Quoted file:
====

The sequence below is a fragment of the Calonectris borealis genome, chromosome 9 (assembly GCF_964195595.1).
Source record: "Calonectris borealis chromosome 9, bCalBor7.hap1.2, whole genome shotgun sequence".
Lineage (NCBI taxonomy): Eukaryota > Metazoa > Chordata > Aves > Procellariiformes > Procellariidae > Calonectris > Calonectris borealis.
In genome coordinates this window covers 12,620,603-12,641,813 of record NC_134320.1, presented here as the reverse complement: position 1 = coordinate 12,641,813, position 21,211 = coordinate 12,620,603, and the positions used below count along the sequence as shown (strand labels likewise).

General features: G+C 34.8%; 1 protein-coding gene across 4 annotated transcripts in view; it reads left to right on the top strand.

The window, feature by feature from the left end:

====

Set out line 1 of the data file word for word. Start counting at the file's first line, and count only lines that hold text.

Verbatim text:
The sequence below is a fragment of the Calonectris borealis genome, chromosome 9 (assembly GCF_964195595.1).